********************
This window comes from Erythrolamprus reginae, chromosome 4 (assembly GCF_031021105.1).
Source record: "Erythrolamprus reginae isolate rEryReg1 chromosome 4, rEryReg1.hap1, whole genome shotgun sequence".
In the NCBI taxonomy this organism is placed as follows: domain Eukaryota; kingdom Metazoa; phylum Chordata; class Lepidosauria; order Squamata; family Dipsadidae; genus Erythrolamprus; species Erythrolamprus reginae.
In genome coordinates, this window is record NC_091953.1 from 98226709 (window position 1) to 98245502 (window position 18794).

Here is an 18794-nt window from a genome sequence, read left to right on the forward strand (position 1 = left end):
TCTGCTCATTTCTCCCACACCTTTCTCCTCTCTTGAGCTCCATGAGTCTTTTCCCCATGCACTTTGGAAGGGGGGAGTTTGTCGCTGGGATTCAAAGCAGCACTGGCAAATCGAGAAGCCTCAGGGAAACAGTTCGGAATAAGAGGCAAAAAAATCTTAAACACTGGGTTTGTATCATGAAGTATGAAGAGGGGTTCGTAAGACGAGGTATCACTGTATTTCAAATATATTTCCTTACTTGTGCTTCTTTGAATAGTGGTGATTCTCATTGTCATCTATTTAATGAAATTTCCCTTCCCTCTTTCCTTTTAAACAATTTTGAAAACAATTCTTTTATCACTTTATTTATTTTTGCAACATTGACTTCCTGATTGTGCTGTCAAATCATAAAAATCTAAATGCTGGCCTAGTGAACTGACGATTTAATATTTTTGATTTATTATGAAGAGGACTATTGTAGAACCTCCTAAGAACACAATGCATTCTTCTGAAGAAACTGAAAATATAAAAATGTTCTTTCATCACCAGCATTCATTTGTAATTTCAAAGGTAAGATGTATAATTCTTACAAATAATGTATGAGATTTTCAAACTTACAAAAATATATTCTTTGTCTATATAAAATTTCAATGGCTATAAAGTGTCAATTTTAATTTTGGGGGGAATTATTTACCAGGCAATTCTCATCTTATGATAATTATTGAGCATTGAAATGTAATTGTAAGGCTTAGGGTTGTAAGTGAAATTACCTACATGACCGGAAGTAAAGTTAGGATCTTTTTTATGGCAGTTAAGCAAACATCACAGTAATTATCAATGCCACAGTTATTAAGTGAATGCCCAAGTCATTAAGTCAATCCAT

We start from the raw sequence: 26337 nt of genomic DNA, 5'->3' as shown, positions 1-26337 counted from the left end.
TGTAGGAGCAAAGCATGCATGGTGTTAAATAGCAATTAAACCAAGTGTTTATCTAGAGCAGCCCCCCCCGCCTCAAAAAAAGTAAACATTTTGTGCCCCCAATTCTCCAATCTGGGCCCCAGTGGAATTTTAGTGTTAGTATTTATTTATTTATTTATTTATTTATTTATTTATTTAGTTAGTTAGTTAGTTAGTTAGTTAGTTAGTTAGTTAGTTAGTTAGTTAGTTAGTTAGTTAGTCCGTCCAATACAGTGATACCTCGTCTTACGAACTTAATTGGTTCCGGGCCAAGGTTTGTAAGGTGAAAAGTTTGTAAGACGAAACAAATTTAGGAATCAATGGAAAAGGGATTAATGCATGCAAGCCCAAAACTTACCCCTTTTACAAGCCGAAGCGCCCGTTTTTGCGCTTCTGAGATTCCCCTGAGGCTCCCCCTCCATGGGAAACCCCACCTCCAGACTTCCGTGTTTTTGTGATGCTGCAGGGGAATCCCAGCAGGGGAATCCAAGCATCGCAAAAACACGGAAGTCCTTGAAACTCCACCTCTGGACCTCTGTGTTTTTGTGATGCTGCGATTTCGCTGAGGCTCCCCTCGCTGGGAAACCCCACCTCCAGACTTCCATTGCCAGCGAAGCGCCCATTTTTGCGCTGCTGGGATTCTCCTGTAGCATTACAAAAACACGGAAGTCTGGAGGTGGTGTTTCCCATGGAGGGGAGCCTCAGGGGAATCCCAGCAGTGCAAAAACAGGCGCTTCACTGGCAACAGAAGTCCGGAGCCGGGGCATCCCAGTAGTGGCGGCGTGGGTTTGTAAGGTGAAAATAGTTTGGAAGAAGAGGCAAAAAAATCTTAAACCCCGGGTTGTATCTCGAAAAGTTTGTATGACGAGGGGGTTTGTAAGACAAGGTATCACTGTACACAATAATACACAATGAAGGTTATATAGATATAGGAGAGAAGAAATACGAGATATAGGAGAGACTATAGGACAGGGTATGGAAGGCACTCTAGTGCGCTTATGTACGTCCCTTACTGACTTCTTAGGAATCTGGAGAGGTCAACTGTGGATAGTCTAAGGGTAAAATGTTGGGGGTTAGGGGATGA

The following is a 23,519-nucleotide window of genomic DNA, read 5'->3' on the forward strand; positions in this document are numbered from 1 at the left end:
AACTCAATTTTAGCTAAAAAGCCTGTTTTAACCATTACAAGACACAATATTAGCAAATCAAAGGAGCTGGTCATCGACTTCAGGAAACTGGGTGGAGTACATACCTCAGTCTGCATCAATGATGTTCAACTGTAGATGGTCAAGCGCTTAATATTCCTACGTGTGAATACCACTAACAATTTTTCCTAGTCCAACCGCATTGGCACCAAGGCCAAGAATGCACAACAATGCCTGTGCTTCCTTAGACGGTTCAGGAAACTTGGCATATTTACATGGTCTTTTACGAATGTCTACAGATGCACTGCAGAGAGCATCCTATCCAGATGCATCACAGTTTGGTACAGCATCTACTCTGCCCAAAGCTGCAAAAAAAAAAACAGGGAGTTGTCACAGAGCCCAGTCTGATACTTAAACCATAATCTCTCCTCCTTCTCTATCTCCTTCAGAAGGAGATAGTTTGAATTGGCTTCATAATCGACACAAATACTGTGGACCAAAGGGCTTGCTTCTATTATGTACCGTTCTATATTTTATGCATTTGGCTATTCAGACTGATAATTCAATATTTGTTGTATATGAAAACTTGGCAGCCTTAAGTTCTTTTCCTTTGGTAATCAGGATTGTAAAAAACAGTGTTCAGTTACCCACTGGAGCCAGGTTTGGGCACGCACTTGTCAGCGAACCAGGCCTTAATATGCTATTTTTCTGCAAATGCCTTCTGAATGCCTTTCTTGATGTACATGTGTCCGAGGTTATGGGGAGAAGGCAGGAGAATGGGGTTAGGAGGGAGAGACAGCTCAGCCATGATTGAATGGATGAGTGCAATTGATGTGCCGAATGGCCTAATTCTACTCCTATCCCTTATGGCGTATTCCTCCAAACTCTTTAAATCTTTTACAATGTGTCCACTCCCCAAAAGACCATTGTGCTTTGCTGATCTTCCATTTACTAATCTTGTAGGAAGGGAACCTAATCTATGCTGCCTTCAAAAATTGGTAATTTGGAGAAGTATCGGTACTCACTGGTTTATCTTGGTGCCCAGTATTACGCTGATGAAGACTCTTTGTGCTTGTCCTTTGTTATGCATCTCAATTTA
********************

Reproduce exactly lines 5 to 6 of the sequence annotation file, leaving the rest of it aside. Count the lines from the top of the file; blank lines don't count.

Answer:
Here is an 18794-nt window from a genome sequence, read left to right on the forward strand (position 1 = left end):
TCTGCTCATTTCTCCCACACCTTTCTCCTCTCTTGAGCTCCATGAGTCTTTTCCCCATGCACTTTGGAAGGGGGGAGTTTGTCGCTGGGATTCAAAGCAGCACTGGCAAATCGAGAAGCCTCAGGGAAACAGTTCGGAATAAGAGGCAAAAAAATCTTAAACACTGGGTTTGTATCATGAAGTATGAAGAGGGGTTCGTAAGACGAGGTATCACTGTATTTCAAATATATTTCCTTACTTGTGCTTCTTTGAATAGTGGTGATTCTCATTGTCATCTATTTAATGAAATTTCCCTTCCCTCTTTCCTTTTAAACAATTTTGAAAACAATTCTTTTATCACTTTATTTATTTTTGCAACATTGACTTCCTGATTGTGCTGTCAAATCATAAAAATCTAAATGCTGGCCTAGTGAACTGACGATTTAATATTTTTGATTTATTATGAAGAGGACTATTGTAGAACCTCCTAAGAACACAATGCATTCTTCTGAAGAAACTGAAAATATAAAAATGTTCTTTCATCACCAGCATTCATTTGTAATTTCAAAGGTAAGATGTATAATTCTTACAAATAATGTATGAGATTTTCAAACTTACAAAAATATATTCTTTGTCTATATAAAATTTCAATGGCTATAAAGTGTCAATTTTAATTTTGGGGGGAATTATTTACCAGGCAATTCTCATCTTATGATAATTATTGAGCATTGAAATGTAATTGTAAGGCTTAGGGTTGTAAGTGAAATTACCTACATGACCGGAAGTAAAGTTAGGATCTTTTTTATGGCAGTTAAGCAAACATCACAGTAATTATCAATGCCACAGTTATTAAGTGAATGCCCAAGTCATTAAGTCAATCCAT